Ballet Training
Summer intensive students in contemporary class at Arts Umbrella. Photo by Michael Slobodian, Courtesy Arts Umbrella.

Before attending the Alonzo King LINES Ballet summer program at age 18, Maya Harr did not have much experience with improvisation. In fact, she was such an introverted bunhead that even the word seemed scary. "The teacher came into the studio, turned off the lights, put on music and told us to dance," says Harr, now a LINES company member. "We didn't stop moving for 45 minutes, and I was grateful for the freedom I've found."

You might feel obligated to spend your summer honing your technique at a classical ballet program. Yet as ballet companies open their repertoires to more contemporary works from choreographers like Aszure Barton, Kyle Abraham, Crystal Pite and Nicolo Fonte, you may want to consider opening yourself up to contemporary styles and the outside-the-box thinking that underlies them. "This work is necessary for the future of ballet," says Dwight Rhoden, artistic director of Complexions Contemporary Ballet and its affiliated summer intensive.

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Boston Ballet principal Lia Cirio at age 15 in class at the Central Pennsylvania Youth Ballet summer intensive. Photo by Rosalie O'Connor, Courtesy Cirio.

It's hard to believe that summer intensive season is almost over! We hope you're learning, growing, having fun and making memories at your intensives this year.

Today, we're sharing seven dancers' favorite summer intensive memories.

Isabella Boylston, American Ballet Theatre

Photo Courtesy Boylston.

Summer Intensive: American Ballet Theatre

Age: 17

Perseverance

"I was 17 (although I looked about 14) and attended the ABT Summer Intensive. I was particularly excited to be there because the year before that I hadn't been accepted."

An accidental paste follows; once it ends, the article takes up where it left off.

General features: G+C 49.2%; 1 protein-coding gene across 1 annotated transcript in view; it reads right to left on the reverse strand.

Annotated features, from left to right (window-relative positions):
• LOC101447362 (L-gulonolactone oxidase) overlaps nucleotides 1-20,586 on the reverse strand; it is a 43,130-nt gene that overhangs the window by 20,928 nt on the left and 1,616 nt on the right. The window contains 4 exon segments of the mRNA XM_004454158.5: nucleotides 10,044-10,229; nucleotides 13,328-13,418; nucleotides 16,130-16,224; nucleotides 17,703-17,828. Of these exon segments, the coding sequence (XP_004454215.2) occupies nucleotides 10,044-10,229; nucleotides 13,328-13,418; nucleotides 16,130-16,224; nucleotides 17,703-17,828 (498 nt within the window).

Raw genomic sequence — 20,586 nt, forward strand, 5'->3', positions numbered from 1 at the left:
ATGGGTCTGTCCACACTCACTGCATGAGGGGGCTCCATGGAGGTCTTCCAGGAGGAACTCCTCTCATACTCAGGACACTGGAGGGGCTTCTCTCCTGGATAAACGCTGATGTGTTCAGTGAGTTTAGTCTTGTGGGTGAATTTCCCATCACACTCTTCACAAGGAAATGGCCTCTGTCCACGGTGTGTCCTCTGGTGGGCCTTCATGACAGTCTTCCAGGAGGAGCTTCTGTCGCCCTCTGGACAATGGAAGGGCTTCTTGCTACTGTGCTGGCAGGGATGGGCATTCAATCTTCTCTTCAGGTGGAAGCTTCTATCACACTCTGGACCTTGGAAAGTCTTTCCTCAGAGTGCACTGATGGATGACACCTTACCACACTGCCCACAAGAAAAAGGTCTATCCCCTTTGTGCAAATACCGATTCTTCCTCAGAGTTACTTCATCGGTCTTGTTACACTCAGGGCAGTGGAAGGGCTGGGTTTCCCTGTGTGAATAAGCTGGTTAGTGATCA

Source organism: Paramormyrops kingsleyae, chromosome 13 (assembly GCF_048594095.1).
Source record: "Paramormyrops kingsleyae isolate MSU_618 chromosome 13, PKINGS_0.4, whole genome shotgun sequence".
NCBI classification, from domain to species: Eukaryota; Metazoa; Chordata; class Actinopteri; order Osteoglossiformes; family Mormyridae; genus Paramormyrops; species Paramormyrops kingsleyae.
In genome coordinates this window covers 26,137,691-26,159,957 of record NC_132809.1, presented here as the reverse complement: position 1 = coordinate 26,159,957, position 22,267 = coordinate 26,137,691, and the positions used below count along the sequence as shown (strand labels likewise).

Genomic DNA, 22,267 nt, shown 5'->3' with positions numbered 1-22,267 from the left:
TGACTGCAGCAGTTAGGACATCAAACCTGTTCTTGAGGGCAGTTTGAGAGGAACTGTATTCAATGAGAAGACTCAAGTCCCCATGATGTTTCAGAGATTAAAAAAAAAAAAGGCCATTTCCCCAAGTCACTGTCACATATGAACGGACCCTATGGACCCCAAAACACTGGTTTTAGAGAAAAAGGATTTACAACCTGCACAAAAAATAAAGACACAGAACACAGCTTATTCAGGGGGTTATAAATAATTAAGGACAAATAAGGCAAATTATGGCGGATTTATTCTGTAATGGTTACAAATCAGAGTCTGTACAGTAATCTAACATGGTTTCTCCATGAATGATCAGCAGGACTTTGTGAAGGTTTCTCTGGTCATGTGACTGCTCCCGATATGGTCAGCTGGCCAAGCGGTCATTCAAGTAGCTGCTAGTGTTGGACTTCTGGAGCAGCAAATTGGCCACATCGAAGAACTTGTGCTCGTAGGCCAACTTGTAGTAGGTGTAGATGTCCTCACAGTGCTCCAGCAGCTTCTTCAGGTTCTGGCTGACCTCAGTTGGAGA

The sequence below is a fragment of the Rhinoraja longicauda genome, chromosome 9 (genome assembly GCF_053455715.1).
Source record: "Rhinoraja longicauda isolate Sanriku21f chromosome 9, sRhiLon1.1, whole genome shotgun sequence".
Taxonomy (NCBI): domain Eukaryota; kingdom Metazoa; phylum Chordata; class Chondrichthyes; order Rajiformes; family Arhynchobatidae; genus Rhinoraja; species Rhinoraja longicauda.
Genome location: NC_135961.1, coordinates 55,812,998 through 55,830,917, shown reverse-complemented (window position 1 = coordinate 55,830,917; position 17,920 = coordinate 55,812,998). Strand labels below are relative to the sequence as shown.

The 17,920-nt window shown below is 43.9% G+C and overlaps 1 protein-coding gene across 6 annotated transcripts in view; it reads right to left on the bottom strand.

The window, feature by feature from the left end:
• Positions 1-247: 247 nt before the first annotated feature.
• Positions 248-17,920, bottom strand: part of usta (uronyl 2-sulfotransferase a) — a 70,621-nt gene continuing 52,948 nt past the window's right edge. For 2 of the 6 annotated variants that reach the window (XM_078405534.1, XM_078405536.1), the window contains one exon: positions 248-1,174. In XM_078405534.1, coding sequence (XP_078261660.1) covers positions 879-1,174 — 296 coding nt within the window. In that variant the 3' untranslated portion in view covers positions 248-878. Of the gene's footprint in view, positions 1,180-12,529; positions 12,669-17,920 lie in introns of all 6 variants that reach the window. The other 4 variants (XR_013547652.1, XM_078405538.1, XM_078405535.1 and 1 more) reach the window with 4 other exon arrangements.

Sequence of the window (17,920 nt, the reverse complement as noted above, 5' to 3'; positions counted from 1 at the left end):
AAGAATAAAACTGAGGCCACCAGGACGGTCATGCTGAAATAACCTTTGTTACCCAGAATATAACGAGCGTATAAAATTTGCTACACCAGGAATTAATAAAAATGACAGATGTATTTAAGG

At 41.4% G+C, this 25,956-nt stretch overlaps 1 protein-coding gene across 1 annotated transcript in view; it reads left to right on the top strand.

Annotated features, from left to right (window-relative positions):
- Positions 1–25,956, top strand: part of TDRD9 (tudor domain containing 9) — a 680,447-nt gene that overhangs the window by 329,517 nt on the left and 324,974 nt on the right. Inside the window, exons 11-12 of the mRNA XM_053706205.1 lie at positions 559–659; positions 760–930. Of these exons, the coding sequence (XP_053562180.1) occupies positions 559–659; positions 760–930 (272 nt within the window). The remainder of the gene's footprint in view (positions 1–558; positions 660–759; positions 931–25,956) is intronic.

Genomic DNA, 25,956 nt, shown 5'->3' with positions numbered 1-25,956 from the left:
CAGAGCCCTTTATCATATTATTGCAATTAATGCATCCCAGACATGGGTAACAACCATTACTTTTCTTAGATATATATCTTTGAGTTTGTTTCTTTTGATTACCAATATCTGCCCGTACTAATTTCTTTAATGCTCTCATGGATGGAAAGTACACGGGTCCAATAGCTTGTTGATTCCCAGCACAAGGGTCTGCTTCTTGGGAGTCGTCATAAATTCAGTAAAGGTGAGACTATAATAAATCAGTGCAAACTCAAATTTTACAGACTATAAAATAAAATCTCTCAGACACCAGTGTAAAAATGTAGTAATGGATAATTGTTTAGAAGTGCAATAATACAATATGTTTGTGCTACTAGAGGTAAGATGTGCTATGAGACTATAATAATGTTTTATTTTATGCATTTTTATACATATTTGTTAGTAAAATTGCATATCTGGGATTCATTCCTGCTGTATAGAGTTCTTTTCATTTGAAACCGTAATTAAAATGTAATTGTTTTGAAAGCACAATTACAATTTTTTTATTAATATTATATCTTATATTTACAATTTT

Outside the Studio...

"My mom, my best friend Lauren Post and I sublet a tiny one bedroom on the Upper West Side and had a blast exploring the city."

Dreams Come True

"That summer I was invited to join the ABT Studio Company—a dream come true!"

Summer Intensive Survival
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At my first summer intensive away from home, my roommate and I deliberated good-naturedly over bunkbeds and decorations. But the next summer, I walked into a triple dorm room and was met with the least desirable bed choice and nearly every inch of wall space plastered with posters of teen pop artists I didn't care for. (Well, hated.) While my two roommates became fast friends, they were aloof towards me and disregarded my personal space.

It was not an ideal situation, but it was one that I had to learn to live with for five weeks. Venturing away from home for summer programs means intimate spaces, unfamiliar faces and new rules—a recipe for lifelong friends if you're lucky, tribulations if you're not. Either way, learning to deal with residence hall life is good training for what may come later in your ballet career or in college.

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Summer Intensive Survival
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I'm a young dancer, and I've been accepted to a prestigious summer program. I know intensives are a good way to get my name known in the dance world. How do I give a good impression without seeming nervous? —Lydia

Relax! It sounds like you still have several years before you need to worry about networking for a job. Instead of placing all of your focus on what the school director thinks of you, shift your priority to soaking up as much as you can from your classes. That said, you can make a good impression by working hard, being open to corrections (and quickly applying them) and asking smart questions.

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Editors' List: The Goods
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With the long, super-sweaty days of summer intensives fast approaching, there has possibly never been a better time to make sure your dancewear drawer is full—and fully equipped!—for whatever your training and performance plans might be.

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Summer Intensive Survival
Follow these tips to stay fresh and clean all summer long. Here, Pacific Northwest Ballet School Summer Course students in a partnering class. Photo by Angela Sterling, Courtesy PNB.